Note: This blog post is number 500 in a series that started 3 years ago. I’ve maintained this domain as a source for information on Human Pheromones since 1996.
Brain region may hold key to aging May 1, 2013 in Neuroscience
Excerpt: Release of GnRH into the blood is usually associated with reproduction.
My comment: Reproduction is nutrient-dependent and pheromone-controlled. In my model of nutrient-dependent pheromone-controlled adaptive evolution, the epigenetic effects of olfactory/pheromonal input on hypothalamic GnRH pulse frequency and amplitude link ecological, social, neurogenic, and socio-cognitive niche construction (and nutrient stress or social stress) across species from microbes to man (e.g., starting with the control of feedback loops by the “alpha mating” pheromone of ‘brewer’s yeast. Does everyone understand that the production of the pheromones that control the molecular mechanisms of reproduction in all species is nutrient dependent?
I have the impression that evolutionary theorists think all of the above (and what’s below) is somehow controlled by mutations. Is there a model for that? I first presented my model for the epigenetic effects of olfactory/pheromonal input on aging in 1994. “Olfactory-hormonal relationships in learning, memory, aging, and behavior” at the 2nd Annual Conference on Anti-aging Medicine & Biomedical Technology for the year 2010.
Abstract: The early prenatal migration of gonadotropin releasing hormone (GnRH) neurosecretory neurons appears to enable a neuroendocrine sequence of events that allows human pheromones to influence postnatal GnRH secretion, maturation of the hypothalamic-pituitary-gonadal axis; and, in part, the hypothalamic-pituitary-adrenal axis; hormone-dependent synaptogenesis and synaptolysis; neurotransmission; learning; memory; and behavior. That GnRH regulates the collective neural output manifest in reproductive behavior seems consistent with effects of drug therapies that influence the GnRH pulse, and which are used to treat disorders of neuroendocrine and reproductive maturation as well as dysfunctional behaviors. Is the hypothalamic GnRH pulse generator both the biologic and the psychologic core of mammalian reproduction? What is the contribution of extrahypothalamic GnRH? Is there a lack of “hard” scientific evidence for relationships between biologically relevant odors, olfaction, aging, and human behavior?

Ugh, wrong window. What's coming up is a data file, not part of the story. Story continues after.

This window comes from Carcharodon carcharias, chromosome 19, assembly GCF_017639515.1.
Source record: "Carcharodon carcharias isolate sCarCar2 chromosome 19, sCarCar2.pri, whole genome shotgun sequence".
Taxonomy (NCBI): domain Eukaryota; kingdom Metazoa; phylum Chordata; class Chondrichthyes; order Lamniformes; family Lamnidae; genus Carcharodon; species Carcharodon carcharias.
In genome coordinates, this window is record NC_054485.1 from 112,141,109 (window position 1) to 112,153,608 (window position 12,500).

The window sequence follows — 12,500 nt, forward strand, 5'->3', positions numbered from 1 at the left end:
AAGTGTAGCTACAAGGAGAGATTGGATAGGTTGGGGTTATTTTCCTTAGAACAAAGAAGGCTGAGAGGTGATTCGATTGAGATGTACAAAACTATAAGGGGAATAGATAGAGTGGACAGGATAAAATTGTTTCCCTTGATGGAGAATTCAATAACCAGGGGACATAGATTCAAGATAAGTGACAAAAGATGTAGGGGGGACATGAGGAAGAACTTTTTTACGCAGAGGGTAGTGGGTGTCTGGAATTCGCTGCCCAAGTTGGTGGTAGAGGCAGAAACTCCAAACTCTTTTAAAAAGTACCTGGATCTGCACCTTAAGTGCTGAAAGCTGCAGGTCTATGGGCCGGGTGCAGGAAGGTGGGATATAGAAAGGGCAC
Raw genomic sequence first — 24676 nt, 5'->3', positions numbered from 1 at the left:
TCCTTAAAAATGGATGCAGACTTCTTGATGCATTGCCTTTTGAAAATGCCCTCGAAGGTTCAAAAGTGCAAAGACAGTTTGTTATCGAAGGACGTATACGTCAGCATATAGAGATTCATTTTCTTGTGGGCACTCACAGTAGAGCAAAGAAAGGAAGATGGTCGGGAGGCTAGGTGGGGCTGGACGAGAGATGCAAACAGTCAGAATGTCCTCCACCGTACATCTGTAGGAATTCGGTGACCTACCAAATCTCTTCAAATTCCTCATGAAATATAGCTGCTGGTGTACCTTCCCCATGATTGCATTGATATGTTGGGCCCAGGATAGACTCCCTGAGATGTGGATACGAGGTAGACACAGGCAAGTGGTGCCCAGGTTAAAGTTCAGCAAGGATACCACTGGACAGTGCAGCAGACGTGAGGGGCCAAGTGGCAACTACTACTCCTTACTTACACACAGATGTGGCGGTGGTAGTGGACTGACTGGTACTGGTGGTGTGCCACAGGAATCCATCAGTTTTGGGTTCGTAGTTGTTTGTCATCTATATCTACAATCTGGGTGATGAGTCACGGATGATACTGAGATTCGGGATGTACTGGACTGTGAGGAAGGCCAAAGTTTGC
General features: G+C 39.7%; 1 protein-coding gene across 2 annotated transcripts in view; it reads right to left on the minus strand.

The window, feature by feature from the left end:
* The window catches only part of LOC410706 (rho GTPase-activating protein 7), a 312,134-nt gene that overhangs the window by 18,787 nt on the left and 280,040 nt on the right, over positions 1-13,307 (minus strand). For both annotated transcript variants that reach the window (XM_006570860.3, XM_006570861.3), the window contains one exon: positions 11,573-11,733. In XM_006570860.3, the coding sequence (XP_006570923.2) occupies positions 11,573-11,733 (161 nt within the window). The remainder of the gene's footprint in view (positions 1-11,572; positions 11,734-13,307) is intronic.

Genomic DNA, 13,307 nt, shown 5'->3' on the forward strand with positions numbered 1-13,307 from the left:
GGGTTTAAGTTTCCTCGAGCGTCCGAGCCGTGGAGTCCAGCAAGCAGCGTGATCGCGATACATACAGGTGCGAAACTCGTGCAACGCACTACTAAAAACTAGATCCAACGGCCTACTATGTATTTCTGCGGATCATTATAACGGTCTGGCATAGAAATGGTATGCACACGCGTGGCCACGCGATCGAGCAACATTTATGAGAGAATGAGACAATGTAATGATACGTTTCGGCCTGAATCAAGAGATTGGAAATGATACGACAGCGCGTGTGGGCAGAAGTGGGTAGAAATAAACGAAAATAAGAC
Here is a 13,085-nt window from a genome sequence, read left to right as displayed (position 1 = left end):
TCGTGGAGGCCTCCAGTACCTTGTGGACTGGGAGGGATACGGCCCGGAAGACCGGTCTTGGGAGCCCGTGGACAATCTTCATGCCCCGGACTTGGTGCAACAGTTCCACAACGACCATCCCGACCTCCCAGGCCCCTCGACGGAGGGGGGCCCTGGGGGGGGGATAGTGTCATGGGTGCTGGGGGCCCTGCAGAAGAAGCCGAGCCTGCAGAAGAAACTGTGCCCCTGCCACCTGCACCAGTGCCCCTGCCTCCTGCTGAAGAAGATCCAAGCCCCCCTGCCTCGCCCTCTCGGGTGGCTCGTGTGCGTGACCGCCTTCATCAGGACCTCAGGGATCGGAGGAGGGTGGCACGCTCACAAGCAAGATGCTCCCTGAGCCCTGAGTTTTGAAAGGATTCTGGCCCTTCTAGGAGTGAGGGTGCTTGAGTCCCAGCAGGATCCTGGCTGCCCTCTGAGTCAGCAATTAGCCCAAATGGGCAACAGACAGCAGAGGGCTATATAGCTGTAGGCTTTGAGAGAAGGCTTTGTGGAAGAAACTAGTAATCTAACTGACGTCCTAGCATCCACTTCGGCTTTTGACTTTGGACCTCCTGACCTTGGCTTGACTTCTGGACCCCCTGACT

I presented it again in 1995 as “Olfactory-genetic-neuronal-hormonal reciprocity in learning, memory, behavior and in immune function” at the 3rd Annual Conference on Anti-aging Medicine & Biomedical Technology for the year 2010.
Abstract: A five-step pathway allowing the social environment (“nurture”) to influence the genetic substrates (“nature”) of mammalian behavior is: gene->cell->tissue->organ->organ system. Though there are many environmental influences on the first step of this pathway, odors are the only known social-environmental stimuli that appear to activate gene expression in neurosecretory cells of tissue in the brain an organ that is essential to any
organ system involved in learning, memory, and behavior. Olfaction appears to influence learning, memory, and behavior. Thus, the production and distribution of human odors may link two aspects of our social environment (e.g., olfaction and odors) to the genetic substrates of our behavior through a five-step pathway common to many other vertebrates. Olfactory input influences the gonadotropin-releasing hormone (GnRH)-directed regulation of gonadal and adrenal steroidogenesis. Thus, olfactory deficits associated with aging may be linked to a need for hormone replacement therapy, including dehydroepiandrosterone (DHEA). Similarly, olfactory deficits may be linked to immune system function. Many other hormones/neurotransmitters (e.g., melatonin and dopamine) feed back on the GnRH neuronal pathway. This pathway appears to be both the biological and the psychological core of mammalian, including human, behavior. Thus, the influence of odors and olfaction on levels of hormones, including neurotransmitters, may be linked to age-related changes in learning, memory, behavior, and immune system function.
In 1996, co-authors and I published a paper that incorporated this model, which linked it to the development of sexual behavior: From Fertilization to Adult Sexual Behavior. I mention this only as an example of how long it can take to establish an accurate representation of biologically-based cause and effect in a world where scientifically unsubstantiated theories run rampant.